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Heather Parker Lewis’ New “Informal Biography” of Olive Schreiner: The Other Side of the Moon

Olive SchreinerHeather Parker-LewisBOOK SA friend Heather Parker Lewis has just published a new book, this time on Olive Schreiner, which Lewis calls an “informal biography”. Congrats to her! Here’s the blurb, plus some praise:

Olive Schreiner was an extraordinary and unconventional woman of genius. She was also South Africa’s first major novelist, a humanist, a liberal thinker, and a feminist. In an era when no respectable woman went without stockings, she was considered outrageous for shunning corsets and stays. Olive liked to skinny-dip and sunbathe in the altogether! She lived very simply. In later years she was so poor that she packed the inside of her coat with newspaper to keep out the cold.

Professor Rosemary Gray says, “What distinguishes this biography is its readerly format; the narratorical skill of the writer that enables her to place herself, chameleon-like, into the very midst of her subject’s society – be this on the South African veld, or in England or Europe; and its imaginative projection of Olive into the 21st century and even into the milieu of the 2010 Fifa World Cup. By the end of the book one feels that one has somehow known Olive Schreiner personally, known this remarkable South African seeker of the Truth as one might have come to ‘know’ the other side of the moon. The style is direct and conversational but the content is, at the same time, impressively authoritative, drawing upon hitherto unpublished archival material melded with first-hand accounts of people who knew or who were associated with Olive. The author treats the immensely complex personage of Olive Schreiner with empathy but without sentimentality of judgement.”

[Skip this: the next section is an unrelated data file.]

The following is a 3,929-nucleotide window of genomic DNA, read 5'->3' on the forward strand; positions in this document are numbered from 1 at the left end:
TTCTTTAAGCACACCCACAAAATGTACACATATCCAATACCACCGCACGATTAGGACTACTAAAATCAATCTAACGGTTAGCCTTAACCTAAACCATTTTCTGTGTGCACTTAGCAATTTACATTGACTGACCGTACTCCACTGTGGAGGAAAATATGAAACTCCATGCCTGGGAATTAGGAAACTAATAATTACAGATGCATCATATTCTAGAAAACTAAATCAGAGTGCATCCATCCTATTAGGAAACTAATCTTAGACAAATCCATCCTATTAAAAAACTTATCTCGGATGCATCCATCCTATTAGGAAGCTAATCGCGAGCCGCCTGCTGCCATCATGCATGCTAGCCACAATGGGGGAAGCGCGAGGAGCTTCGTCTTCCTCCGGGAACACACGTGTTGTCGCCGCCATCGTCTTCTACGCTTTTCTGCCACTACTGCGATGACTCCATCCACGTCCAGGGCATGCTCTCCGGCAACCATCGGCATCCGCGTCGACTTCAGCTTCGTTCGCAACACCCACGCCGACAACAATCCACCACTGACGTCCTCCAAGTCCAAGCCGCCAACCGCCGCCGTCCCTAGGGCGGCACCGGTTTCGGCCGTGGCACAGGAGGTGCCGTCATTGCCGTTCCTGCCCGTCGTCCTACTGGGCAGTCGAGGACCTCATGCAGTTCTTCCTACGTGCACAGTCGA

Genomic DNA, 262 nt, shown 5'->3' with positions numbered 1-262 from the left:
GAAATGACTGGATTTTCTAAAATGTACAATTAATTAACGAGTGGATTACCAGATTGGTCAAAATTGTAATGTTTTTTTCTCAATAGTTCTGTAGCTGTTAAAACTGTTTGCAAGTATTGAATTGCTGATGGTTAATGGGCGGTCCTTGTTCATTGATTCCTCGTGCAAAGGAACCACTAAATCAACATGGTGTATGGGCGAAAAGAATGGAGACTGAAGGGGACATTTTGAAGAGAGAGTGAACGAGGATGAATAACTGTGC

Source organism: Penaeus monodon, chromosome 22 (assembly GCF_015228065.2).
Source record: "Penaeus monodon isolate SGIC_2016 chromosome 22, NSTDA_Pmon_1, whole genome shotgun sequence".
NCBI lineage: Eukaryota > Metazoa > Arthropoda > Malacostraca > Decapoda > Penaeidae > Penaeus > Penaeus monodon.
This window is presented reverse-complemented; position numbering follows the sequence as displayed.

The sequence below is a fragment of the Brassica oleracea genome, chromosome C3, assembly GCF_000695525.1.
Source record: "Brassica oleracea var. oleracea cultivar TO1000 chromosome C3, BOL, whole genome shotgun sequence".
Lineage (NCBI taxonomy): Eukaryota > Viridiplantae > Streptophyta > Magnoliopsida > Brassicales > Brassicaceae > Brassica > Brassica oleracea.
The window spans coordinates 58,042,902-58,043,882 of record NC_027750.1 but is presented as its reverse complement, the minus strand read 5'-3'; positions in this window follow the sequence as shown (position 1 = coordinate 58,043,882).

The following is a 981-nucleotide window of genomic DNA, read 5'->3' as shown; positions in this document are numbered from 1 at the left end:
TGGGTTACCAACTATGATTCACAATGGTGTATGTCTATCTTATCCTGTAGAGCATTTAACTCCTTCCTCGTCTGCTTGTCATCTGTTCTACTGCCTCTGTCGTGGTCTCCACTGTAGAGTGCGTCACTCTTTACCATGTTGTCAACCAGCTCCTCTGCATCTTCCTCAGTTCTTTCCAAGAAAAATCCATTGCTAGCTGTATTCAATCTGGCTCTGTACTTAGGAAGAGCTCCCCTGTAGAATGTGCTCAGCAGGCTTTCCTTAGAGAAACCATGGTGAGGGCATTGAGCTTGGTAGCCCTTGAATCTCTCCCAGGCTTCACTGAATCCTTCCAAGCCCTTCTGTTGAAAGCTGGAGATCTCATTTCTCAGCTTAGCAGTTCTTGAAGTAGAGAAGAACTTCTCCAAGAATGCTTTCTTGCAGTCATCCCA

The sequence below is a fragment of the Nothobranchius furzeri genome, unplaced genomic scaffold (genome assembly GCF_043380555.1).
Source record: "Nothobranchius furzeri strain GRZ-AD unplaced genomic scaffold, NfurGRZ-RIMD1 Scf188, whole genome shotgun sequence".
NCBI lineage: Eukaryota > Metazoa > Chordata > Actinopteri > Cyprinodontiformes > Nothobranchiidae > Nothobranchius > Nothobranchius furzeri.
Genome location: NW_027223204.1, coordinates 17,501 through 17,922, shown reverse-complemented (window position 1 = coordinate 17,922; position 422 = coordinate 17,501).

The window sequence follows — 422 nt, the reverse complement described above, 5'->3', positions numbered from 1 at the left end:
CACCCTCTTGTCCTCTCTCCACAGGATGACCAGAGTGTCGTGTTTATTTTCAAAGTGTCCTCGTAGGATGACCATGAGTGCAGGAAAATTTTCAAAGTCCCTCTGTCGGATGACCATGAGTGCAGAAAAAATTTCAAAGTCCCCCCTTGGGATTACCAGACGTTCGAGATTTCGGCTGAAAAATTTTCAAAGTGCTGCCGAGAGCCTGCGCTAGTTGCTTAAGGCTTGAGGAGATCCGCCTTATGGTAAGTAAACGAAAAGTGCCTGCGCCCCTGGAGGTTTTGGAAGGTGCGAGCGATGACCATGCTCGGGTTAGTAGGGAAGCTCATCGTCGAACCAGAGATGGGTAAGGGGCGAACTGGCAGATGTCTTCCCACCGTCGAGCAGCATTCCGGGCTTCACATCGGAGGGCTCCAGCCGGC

The book is “available countrywide at major bookstores”, according to Lewis. Take a look!

About the author

Helen Parker Lewis qualified as a social worker but has been self-employed as a writer for the past twelve years, ever since she broke both knees in a motor vehicle accident. She also spent fifteen years teaching at the University of Cape Town. She writes mainly for a niche market about those on the periphery of society. She self-published her first book Also God’s Children? Encounters with Street Kids in 1999. Other books include The Prison Speaks: Men’s Voices/South African Jails and God’s Gangsters? The History, Language, Secrets, Rituals and Myths of South Africa’s Prison Gangs. She is particularly addicted to recording prison gang mythology. Her novel The Interloper was published in 2008 and reviewed as an unconventional and tongue-in-cheek read; a journey through memory and the process of writing.

Book details

 

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